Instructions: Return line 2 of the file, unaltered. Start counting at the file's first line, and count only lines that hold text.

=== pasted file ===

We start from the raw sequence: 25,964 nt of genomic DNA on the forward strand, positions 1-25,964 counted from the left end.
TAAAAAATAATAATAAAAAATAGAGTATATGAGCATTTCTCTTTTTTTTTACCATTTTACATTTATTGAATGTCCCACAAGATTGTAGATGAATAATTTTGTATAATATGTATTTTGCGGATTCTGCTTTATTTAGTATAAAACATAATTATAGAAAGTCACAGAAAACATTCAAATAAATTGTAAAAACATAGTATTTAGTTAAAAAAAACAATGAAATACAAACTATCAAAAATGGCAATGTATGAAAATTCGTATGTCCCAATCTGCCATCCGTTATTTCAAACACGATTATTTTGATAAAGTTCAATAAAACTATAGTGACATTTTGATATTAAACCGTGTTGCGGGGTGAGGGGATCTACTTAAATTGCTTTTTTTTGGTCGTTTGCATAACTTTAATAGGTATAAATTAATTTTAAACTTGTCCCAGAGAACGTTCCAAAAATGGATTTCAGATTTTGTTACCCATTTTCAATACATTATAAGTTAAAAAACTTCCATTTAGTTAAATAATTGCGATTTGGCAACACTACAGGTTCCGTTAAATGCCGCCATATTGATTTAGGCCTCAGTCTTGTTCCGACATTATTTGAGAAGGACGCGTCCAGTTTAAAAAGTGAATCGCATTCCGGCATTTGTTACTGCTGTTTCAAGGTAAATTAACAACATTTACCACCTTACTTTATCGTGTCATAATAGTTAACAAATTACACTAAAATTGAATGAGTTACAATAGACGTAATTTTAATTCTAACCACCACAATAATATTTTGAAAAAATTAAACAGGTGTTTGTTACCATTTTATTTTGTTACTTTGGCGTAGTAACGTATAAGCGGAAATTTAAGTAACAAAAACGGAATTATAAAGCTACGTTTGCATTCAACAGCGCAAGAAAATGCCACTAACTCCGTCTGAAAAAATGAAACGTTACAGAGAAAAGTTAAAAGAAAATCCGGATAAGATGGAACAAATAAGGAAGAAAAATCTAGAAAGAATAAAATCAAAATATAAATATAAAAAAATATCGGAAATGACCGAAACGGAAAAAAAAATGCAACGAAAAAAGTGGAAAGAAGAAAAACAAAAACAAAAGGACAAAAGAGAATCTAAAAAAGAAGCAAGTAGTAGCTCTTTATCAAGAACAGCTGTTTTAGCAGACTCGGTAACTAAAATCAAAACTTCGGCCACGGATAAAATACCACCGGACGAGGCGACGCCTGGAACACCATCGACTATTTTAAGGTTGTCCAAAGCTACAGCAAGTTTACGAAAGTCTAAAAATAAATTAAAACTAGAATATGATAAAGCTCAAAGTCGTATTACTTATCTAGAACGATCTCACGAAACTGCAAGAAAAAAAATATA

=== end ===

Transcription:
TAAAAAATAATAATAAAAAATAGAGTATATGAGCATTTCTCTTTTTTTTTACCATTTTACATTTATTGAATGTCCCACAAGATTGTAGATGAATAATTTTGTATAATATGTATTTTGCGGATTCTGCTTTATTTAGTATAAAACATAATTATAGAAAGTCACAGAAAACATTCAAATAAATTGTAAAAACATAGTATTTAGTTAAAAAAAACAATGAAATACAAACTATCAAAAATGGCAATGTATGAAAATTCGTATGTCCCAATCTGCCATCCGTTATTTCAAACACGATTATTTTGATAAAGTTCAATAAAACTATAGTGACATTTTGATATTAAACCGTGTTGCGGGGTGAGGGGATCTACTTAAATTGCTTTTTTTTGGTCGTTTGCATAACTTTAATAGGTATAAATTAATTTTAAACTTGTCCCAGAGAACGTTCCAAAAATGGATTTCAGATTTTGTTACCCATTTTCAATACATTATAAGTTAAAAAACTTCCATTTAGTTAAATAATTGCGATTTGGCAACACTACAGGTTCCGTTAAATGCCGCCATATTGATTTAGGCCTCAGTCTTGTTCCGACATTATTTGAGAAGGACGCGTCCAGTTTAAAAAGTGAATCGCATTCCGGCATTTGTTACTGCTGTTTCAAGGTAAATTAACAACATTTACCACCTTACTTTATCGTGTCATAATAGTTAACAAATTACACTAAAATTGAATGAGTTACAATAGACGTAATTTTAATTCTAACCACCACAATAATATTTTGAAAAAATTAAACAGGTGTTTGTTACCATTTTATTTTGTTACTTTGGCGTAGTAACGTATAAGCGGAAATTTAAGTAACAAAAACGGAATTATAAAGCTACGTTTGCATTCAACAGCGCAAGAAAATGCCACTAACTCCGTCTGAAAAAATGAAACGTTACAGAGAAAAGTTAAAAGAAAATCCGGATAAGATGGAACAAATAAGGAAGAAAAATCTAGAAAGAATAAAATCAAAATATAAATATAAAAAAATATCGGAAATGACCGAAACGGAAAAAAAAATGCAACGAAAAAAGTGGAAAGAAGAAAAACAAAAACAAAAGGACAAAAGAGAATCTAAAAAAGAAGCAAGTAGTAGCTCTTTATCAAGAACAGCTGTTTTAGCAGACTCGGTAACTAAAATCAAAACTTCGGCCACGGATAAAATACCACCGGACGAGGCGACGCCTGGAACACCATCGACTATTTTAAGGTTGTCCAAAGCTACAGCAAGTTTACGAAAGTCTAAAAATAAATTAAAACTAGAATATGATAAAGCTCAAAGTCGTATTACTTATCTAGAACGATCTCACGAAACTGCAAGAAAAAAAATATA